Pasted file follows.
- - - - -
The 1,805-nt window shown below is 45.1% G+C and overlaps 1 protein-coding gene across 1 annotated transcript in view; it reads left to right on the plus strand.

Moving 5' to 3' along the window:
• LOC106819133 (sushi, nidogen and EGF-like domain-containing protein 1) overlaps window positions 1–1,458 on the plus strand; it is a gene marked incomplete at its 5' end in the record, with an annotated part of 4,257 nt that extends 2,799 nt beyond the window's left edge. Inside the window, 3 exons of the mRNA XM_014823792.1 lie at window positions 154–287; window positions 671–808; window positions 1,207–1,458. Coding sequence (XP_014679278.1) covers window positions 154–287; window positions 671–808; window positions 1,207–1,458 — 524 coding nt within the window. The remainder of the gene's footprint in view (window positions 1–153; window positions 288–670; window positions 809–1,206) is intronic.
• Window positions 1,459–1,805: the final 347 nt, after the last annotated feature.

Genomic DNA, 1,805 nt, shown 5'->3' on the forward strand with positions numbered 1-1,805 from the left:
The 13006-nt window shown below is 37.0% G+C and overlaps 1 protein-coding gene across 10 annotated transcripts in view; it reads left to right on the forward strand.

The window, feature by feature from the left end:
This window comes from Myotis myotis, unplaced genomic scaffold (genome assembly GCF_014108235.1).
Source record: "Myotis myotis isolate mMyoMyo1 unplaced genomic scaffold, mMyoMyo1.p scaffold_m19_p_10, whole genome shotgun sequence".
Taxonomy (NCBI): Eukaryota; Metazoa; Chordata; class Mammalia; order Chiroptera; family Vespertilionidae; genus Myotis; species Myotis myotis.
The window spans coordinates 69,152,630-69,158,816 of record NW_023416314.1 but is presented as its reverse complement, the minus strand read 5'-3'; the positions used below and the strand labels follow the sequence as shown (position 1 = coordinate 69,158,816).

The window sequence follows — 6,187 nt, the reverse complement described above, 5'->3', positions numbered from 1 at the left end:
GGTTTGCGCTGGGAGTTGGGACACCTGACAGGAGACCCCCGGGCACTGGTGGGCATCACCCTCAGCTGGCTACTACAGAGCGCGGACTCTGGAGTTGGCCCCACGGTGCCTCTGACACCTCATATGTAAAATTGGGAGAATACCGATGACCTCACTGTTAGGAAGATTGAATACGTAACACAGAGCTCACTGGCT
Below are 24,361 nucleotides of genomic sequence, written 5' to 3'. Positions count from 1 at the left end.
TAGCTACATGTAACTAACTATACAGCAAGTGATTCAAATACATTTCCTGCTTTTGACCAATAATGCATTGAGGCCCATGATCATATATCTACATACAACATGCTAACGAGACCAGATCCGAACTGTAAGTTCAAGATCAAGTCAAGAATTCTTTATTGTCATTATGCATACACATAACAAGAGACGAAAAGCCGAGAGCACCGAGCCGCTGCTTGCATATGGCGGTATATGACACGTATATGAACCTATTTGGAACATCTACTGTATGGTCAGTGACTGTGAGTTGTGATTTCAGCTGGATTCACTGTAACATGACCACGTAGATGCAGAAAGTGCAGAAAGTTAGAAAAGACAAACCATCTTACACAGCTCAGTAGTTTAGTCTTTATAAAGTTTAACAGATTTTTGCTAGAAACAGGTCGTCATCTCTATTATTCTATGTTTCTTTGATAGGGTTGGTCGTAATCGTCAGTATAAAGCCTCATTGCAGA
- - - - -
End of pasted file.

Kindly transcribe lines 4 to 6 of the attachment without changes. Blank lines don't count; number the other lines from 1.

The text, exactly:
• Window positions 1,459–1,805: the final 347 nt, after the last annotated feature.

Genomic DNA, 1,805 nt, shown 5'->3' on the forward strand with positions numbered 1-1,805 from the left:
The 13006-nt window shown below is 37.0% G+C and overlaps 1 protein-coding gene across 10 annotated transcripts in view; it reads left to right on the forward strand.